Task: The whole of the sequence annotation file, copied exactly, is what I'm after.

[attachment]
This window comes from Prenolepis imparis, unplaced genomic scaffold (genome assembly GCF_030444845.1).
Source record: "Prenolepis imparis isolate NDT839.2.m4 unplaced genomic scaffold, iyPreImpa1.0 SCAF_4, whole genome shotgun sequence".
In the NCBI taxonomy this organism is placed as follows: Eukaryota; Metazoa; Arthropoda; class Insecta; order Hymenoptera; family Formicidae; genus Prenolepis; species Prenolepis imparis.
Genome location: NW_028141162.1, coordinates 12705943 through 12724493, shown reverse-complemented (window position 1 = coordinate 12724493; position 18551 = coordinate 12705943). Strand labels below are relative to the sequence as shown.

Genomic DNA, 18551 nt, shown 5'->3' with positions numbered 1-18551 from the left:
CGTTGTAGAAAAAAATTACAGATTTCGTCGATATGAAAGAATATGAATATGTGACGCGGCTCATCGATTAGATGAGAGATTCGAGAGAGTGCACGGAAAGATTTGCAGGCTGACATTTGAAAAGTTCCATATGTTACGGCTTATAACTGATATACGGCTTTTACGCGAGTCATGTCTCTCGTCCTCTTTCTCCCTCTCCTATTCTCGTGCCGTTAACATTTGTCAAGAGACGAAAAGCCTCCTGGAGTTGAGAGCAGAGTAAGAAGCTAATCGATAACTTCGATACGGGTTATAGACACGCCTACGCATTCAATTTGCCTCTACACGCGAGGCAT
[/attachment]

This window comes from Prenolepis imparis, unplaced genomic scaffold (genome assembly GCF_030444845.1).
Source record: "Prenolepis imparis isolate NDT839.2.m4 unplaced genomic scaffold, iyPreImpa1.0 SCAF_4, whole genome shotgun sequence".
In the NCBI taxonomy this organism is placed as follows: Eukaryota; Metazoa; Arthropoda; class Insecta; order Hymenoptera; family Formicidae; genus Prenolepis; species Prenolepis imparis.
Genome location: NW_028141162.1, coordinates 12705943 through 12724493, shown reverse-complemented (window position 1 = coordinate 12724493; position 18551 = coordinate 12705943). Strand labels below are relative to the sequence as shown.

Genomic DNA, 18551 nt, shown 5'->3' with positions numbered 1-18551 from the left:
CGTTGTAGAAAAAAATTACAGATTTCGTCGATATGAAAGAATATGAATATGTGACGCGGCTCATCGATTAGATGAGAGATTCGAGAGAGTGCACGGAAAGATTTGCAGGCTGACATTTGAAAAGTTCCATATGTTACGGCTTATAACTGATATACGGCTTTTACGCGAGTCATGTCTCTCGTCCTCTTTCTCCCTCTCCTATTCTCGTGCCGTTAACATTTGTCAAGAGACGAAAAGCCTCCTGGAGTTGAGAGCAGAGTAAGAAGCTAATCGATAACTTCGATACGGGTTATAGACACGCCTACGCATTCAATTTGCCTCTACACGCGAGGCAT